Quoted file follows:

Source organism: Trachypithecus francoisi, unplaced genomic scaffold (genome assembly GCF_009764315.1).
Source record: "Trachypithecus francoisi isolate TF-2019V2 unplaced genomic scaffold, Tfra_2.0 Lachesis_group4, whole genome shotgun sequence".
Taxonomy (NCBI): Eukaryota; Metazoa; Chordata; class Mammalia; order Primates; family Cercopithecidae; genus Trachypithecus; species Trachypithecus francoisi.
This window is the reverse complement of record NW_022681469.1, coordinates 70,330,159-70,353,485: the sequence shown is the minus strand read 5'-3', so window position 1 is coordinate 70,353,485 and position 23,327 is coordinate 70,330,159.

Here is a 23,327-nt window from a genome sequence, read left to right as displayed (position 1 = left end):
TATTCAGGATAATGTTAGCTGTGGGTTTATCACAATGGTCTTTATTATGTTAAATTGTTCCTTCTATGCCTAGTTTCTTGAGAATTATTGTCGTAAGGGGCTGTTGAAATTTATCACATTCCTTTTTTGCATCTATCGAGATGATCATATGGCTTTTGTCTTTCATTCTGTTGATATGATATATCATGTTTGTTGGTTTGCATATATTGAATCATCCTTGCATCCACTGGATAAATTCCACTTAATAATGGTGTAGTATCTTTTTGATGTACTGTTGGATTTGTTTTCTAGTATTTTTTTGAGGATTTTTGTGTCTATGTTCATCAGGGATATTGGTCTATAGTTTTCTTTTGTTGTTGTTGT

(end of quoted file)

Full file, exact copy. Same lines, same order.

Source organism: Trachypithecus francoisi, unplaced genomic scaffold (genome assembly GCF_009764315.1).
Source record: "Trachypithecus francoisi isolate TF-2019V2 unplaced genomic scaffold, Tfra_2.0 Lachesis_group4, whole genome shotgun sequence".
Taxonomy (NCBI): Eukaryota; Metazoa; Chordata; class Mammalia; order Primates; family Cercopithecidae; genus Trachypithecus; species Trachypithecus francoisi.
This window is the reverse complement of record NW_022681469.1, coordinates 70,330,159-70,353,485: the sequence shown is the minus strand read 5'-3', so window position 1 is coordinate 70,353,485 and position 23,327 is coordinate 70,330,159.

Here is a 23,327-nt window from a genome sequence, read left to right as displayed (position 1 = left end):
TATTCAGGATAATGTTAGCTGTGGGTTTATCACAATGGTCTTTATTATGTTAAATTGTTCCTTCTATGCCTAGTTTCTTGAGAATTATTGTCGTAAGGGGCTGTTGAAATTTATCACATTCCTTTTTTGCATCTATCGAGATGATCATATGGCTTTTGTCTTTCATTCTGTTGATATGATATATCATGTTTGTTGGTTTGCATATATTGAATCATCCTTGCATCCACTGGATAAATTCCACTTAATAATGGTGTAGTATCTTTTTGATGTACTGTTGGATTTGTTTTCTAGTATTTTTTTGAGGATTTTTGTGTCTATGTTCATCAGGGATATTGGTCTATAGTTTTCTTTTGTTGTTGTTGT